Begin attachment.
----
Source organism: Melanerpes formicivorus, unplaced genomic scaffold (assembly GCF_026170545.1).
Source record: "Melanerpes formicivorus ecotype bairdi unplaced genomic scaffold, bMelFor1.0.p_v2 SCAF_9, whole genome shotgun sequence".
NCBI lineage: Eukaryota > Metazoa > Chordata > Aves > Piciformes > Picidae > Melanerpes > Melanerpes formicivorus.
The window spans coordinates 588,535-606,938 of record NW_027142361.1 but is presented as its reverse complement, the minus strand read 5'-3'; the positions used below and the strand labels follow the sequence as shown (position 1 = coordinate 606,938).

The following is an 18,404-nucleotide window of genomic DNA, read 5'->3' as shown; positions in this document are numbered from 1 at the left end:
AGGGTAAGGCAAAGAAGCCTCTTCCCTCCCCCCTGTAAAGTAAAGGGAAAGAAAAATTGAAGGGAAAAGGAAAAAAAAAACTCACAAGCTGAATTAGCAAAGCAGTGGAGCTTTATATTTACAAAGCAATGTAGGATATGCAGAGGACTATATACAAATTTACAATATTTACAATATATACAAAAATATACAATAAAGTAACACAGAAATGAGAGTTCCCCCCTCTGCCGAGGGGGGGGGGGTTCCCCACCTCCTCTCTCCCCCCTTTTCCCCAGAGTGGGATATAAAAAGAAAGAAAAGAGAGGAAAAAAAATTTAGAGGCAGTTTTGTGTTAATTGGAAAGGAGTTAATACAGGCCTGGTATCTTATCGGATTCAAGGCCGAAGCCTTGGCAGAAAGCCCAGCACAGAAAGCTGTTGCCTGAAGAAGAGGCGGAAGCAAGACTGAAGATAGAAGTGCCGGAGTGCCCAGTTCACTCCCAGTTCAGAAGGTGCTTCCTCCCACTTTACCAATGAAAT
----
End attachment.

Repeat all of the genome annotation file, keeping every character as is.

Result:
Source organism: Melanerpes formicivorus, unplaced genomic scaffold (assembly GCF_026170545.1).
Source record: "Melanerpes formicivorus ecotype bairdi unplaced genomic scaffold, bMelFor1.0.p_v2 SCAF_9, whole genome shotgun sequence".
NCBI lineage: Eukaryota > Metazoa > Chordata > Aves > Piciformes > Picidae > Melanerpes > Melanerpes formicivorus.
The window spans coordinates 588,535-606,938 of record NW_027142361.1 but is presented as its reverse complement, the minus strand read 5'-3'; the positions used below and the strand labels follow the sequence as shown (position 1 = coordinate 606,938).

The following is an 18,404-nucleotide window of genomic DNA, read 5'->3' as shown; positions in this document are numbered from 1 at the left end:
AGGGTAAGGCAAAGAAGCCTCTTCCCTCCCCCCTGTAAAGTAAAGGGAAAGAAAAATTGAAGGGAAAAGGAAAAAAAAAACTCACAAGCTGAATTAGCAAAGCAGTGGAGCTTTATATTTACAAAGCAATGTAGGATATGCAGAGGACTATATACAAATTTACAATATTTACAATATATACAAAAATATACAATAAAGTAACACAGAAATGAGAGTTCCCCCCTCTGCCGAGGGGGGGGGGGTTCCCCACCTCCTCTCTCCCCCCTTTTCCCCAGAGTGGGATATAAAAAGAAAGAAAAGAGAGGAAAAAAAATTTAGAGGCAGTTTTGTGTTAATTGGAAAGGAGTTAATACAGGCCTGGTATCTTATCGGATTCAAGGCCGAAGCCTTGGCAGAAAGCCCAGCACAGAAAGCTGTTGCCTGAAGAAGAGGCGGAAGCAAGACTGAAGATAGAAGTGCCGGAGTGCCCAGTTCACTCCCAGTTCAGAAGGTGCTTCCTCCCACTTTACCAATGAAAT